Stacey Gordon Sterling
It's a rare person who can affect the hearts and minds of both puppies and lawyers. Stacey Gordon Sterling was that person. She had an immense impact on animal welfare in Montana, from raising young puppies to teaching young law students how and why they should care about animal welfare, and did so while exhibiting kindness, compassion, and competence in every sphere of her life. Stacey died, far too soon, from esophageal cancer at her home in Missoula on December 18. No one can fill her shoes. No one.
Stacey is survived by her heartbroken husband, William C. "Buck" Sterling, whom she knew from law librarians' conferences and later married at the Alaska Supreme Court. Although Stacey and Buck did not have the full span of years together that they had anticipated, the time they did have was full of love and joy, a true gift. Stacey's surviving human family also includes her parents, Harold R. and Doris Gordon (Polson, MT), and her siblings; Cory (Spokane, WA), Melanie Flynn (Lonepine, MT), and Megan Williams (Helena, MT). Stacey was also a beloved aunt to her nieces and nephews: Cassandra Mooney, Sierra Miller, Mason and Cameron Silzly and Barkley Flynn. And, of course, there are two dogs, Peggy Sue and Otis, and a cat, Cece.
Stacey's early years were spent abroad, where she attended grade school in the Dhahran, Saudi Arabia school system and became an Aramco Brat for life. During that time, Stacey had the opportunity to travel around the world multiple times and visited dozens of countries. She returned to the U.S. for high school, in boarding schools on both coasts. Stacey graduated summa cum laude from Eastern Washington University with a degree in Creative Writing, and then obtained a Masters in Library Science from the University of Washington. Stacey served as the Library Director for Salish Kootenai College for five years before enrolling in law school in Missoula. She earned her J.D. with Honors in 2000, participating both in the Public Land and Resources Law Review and the Jessup International Moot Court team.
Armed with her combination of library science and law degrees, Stacey joined the University of Montana Law School faculty immediately after graduation, first as a reference librarian and then as the Director of the Jameson Law Library. At the Law Library, she served students, faculty colleagues, and the bench and bar of Montana for over 20 years. In addition to teaching Legal Research, Professor Sterling developed and taught Animal Law and Advanced Legal Research for Academic Legal Writing, courses that continue to be important to the curriculum. Her tenure at the law school made it a much better place and was a special source of pride to those faculty members who first were her teachers and then her colleagues.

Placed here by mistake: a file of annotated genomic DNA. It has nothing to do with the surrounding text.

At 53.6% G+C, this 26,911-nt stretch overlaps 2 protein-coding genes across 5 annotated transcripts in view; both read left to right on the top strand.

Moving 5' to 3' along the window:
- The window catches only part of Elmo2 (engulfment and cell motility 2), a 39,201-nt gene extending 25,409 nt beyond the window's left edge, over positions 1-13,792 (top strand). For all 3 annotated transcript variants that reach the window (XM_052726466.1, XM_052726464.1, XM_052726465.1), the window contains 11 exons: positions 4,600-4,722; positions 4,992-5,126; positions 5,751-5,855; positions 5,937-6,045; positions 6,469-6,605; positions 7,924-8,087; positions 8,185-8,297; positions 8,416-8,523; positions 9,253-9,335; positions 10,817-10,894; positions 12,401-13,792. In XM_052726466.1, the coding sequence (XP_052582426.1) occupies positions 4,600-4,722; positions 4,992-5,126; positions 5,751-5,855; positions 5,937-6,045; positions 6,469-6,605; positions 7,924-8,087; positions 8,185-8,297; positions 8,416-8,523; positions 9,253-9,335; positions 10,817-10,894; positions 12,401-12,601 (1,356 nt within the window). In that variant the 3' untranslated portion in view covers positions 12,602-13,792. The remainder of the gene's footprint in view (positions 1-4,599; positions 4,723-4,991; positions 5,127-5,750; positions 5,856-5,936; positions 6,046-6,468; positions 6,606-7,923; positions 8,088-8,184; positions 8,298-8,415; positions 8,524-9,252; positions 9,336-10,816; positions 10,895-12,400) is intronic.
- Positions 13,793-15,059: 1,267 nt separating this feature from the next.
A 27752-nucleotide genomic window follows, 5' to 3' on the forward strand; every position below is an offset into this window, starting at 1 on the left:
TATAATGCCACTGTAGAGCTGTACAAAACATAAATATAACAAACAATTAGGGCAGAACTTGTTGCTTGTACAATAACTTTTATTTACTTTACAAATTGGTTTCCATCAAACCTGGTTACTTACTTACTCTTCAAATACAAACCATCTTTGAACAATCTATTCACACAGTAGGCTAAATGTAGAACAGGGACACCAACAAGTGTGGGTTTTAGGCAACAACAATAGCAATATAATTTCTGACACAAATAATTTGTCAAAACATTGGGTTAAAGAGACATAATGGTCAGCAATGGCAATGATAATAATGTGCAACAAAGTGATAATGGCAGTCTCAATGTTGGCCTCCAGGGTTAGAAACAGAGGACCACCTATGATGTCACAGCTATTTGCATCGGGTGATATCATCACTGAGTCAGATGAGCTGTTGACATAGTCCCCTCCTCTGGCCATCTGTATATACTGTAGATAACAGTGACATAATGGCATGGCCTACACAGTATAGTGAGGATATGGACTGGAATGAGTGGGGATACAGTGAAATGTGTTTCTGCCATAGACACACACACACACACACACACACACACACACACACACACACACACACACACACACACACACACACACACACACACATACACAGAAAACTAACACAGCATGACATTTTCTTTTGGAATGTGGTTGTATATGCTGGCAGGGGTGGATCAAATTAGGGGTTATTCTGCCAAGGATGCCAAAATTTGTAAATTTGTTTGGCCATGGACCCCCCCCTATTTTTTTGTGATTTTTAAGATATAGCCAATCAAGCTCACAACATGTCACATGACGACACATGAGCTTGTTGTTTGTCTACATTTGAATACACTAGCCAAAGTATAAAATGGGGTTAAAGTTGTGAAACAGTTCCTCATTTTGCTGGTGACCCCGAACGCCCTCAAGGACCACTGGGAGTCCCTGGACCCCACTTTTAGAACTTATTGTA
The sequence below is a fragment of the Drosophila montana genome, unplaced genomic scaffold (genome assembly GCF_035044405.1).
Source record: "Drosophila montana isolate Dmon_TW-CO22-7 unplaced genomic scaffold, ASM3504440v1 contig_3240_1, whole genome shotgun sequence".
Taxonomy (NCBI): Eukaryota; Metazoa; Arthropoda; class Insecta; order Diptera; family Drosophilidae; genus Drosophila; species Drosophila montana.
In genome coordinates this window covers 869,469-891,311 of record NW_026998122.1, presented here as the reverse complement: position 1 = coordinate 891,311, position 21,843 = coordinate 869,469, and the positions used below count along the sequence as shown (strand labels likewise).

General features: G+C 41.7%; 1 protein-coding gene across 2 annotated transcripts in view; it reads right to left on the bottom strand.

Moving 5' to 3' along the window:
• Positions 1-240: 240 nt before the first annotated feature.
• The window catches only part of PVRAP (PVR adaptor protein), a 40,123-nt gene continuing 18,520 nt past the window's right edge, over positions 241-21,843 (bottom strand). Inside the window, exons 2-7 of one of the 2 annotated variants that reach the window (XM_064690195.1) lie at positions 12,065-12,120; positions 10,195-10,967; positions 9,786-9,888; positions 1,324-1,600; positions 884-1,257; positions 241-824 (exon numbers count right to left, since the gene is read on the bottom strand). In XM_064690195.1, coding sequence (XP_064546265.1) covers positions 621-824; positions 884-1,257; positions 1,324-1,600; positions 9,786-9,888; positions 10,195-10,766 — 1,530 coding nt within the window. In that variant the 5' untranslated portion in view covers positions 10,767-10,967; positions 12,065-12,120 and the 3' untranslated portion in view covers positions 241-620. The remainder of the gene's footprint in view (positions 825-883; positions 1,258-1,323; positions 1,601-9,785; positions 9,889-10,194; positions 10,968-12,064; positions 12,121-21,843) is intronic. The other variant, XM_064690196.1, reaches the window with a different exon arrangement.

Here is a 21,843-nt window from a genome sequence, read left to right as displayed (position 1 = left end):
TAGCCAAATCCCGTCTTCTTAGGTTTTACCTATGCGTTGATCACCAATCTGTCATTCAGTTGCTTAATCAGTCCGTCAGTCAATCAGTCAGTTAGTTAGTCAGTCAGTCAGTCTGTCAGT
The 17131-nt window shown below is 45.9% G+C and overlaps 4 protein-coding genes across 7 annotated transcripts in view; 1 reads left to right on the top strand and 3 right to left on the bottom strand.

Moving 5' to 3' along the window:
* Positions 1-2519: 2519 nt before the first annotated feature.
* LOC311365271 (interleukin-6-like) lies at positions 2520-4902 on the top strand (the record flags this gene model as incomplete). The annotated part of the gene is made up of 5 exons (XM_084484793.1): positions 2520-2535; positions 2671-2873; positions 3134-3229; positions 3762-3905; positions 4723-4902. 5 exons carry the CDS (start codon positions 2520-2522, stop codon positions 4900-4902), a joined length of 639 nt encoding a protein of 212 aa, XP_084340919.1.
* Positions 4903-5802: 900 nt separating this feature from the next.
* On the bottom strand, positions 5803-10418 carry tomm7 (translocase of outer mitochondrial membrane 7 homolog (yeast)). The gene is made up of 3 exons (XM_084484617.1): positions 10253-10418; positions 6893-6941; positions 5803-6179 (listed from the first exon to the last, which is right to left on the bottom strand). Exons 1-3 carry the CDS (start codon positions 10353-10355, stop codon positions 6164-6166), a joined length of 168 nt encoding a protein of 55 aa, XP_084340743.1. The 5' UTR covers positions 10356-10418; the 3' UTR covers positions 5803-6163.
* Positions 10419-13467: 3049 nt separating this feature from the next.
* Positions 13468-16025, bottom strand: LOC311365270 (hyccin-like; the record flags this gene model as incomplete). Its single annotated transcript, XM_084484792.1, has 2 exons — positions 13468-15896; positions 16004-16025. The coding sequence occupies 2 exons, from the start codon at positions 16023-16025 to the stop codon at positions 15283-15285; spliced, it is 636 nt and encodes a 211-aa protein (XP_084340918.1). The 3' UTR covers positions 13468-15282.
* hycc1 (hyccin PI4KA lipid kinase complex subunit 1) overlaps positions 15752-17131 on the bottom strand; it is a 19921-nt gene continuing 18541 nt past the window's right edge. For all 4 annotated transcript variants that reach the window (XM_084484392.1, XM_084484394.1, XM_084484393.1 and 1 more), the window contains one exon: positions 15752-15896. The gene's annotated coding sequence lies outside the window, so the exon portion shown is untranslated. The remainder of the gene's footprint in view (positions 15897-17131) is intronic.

At the law school, Stacey excelled at teaching, service, and scholarship. Her C.V. lists dozens of publications and presentations, and she was frequently cited state-wide as the go-to source for difficult research issues. She also was a fierce advocate for Native American rights, and with Professor Maylinn Smith, founded and co-directed the law school's Summer Indian Law Program. Informally, Stacey smoothed the often-difficult path of legal education for struggling students and helped them become the lawyers and public servants they now are.
Stacey was also devoted to public service outside the law school. She was a regular volunteer for pro bono clinics and at the Self-Help Law Center. She was on the Missoula Public Library Foundation Board and both a board member and Chair of the Board of the Humane Society of Western Montana. In 2019, Stacey received the Ken Shugart Humanitarian Award from the Humane Society for her many activities in support of animals, including her leadership in drafting and testifying for legislation to protect both domestic animals and wildlife. In addition, at its the Annual Meeting in 2022, the State Bar of Montana awarded Stacey its Distinguished Service Award for her work as chair of the Animal Law Section, which she was instrumental in establishing.
Walking the walk, Stacey herself fostered litters of puppies and kittens in her home for many years; lots of her colleagues, students and friends found themselves nudged, or unwittingly strong-armed, into adopting these puppies, a win-win for both.
Stacey's final career move incorporated her loves of animals and the law on a national scale. Until her final illness, Stacey was the Animal Law Program Director with the Animal Legal Defense Fund, developing animal law policy, law clinics, and curriculum for law schools around the country. Most recently, Stacey was instrumental in founding the new Animal Legal Education Initiative, which started this year at The George Washington University Law School, in Washington, D. C.
Stacey was a dedicated, loyal and true friend and loved one for life. The bonds she made with those who had the pleasure to know her were unique and enduring. She was someone you could depend on without question. Her wisdom was sound and sensible, yet always delivered with a gentle hand. Stacey's death saddens, and will continue to sadden, so many of us. If you feel moved to honor her by making a contribution, please consider donating to the Humane Society of Western Montana or to the Animal Legal Defense Fund.
A Celebration of Life is under consideration for sometime in the Spring.